Zebedee: The Well-Known Fisherman

My name is Zebedee. My ancestors have been well-known as fishermen for many generations. I would say that Jonah is the only other fisherman as good as I. Jonah and I began fishing together as young boys with our fathers. Jonah and I work closely with our friend Jairus who has a fish-drying business in Capernaum only five miles east of where we live in Bethsaida. Together, we meet the needs of the people in our surrounding area for nourishing fish year round.

Jehovah has blessed me with a good wife, Salome, and two fine sons, James and John. Jonah has been similarly blessed, and he has two sons named Simon and Andrew. In my generation, fathers taught their sons how to work hard at their profession. Jonah and I have spent many hours giving the boys painstaking instructions on ways to find the fish and how to handle the net to capture the most fish. Because of this, our sons have become good fishermen. With the exception of Jonah and me, they are the best on the Sea of Galilee.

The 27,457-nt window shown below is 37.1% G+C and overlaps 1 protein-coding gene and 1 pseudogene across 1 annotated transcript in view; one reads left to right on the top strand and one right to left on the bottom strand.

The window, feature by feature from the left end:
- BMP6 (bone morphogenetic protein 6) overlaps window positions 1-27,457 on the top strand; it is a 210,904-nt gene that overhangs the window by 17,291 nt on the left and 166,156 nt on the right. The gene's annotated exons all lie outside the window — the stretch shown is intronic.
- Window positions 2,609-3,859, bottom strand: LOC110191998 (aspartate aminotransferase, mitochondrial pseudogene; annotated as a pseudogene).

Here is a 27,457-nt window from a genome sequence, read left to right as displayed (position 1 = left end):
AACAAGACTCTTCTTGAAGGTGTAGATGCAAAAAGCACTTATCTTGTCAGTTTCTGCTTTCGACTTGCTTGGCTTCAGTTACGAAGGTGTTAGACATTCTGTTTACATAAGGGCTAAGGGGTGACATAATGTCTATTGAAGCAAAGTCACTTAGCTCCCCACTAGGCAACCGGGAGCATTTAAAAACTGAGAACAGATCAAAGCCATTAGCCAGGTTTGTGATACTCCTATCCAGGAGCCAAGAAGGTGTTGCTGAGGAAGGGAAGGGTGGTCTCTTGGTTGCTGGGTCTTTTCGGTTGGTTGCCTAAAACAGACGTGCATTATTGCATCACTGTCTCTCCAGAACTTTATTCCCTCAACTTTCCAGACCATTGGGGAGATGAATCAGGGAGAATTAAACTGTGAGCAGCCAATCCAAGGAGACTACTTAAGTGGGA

I, as most fathers, planned for my boys to carry on the family business. I suppose each of us wants our name to carry on after we are gone. Everyone remembers my father and my grandfather because of their successful fishing business, and now they remember me because I have continued to build on their business.

Until very recently things were going wonderfully well. James and John were fishing with me, and Simon and Andrew had joined Jonah in his business.

Then one day, out of the blue, an itinerant preacher named Jesus came along and made some lofty promise to my sons about making them fishers of men, and they believed him. So they just up and left their boats to follow this preacher.

This younger generation just doesn't get it. They don't understand the value of a tradition such as a family business. If the boys don't come to their senses soon and get back to work fishing, future generations will not even remember who they are, and what a shame that would be!

Based on Mark 1:16-20; Matthew 16:17.

Copyright 1997 by John C. Westervelt

Return to Table of Contents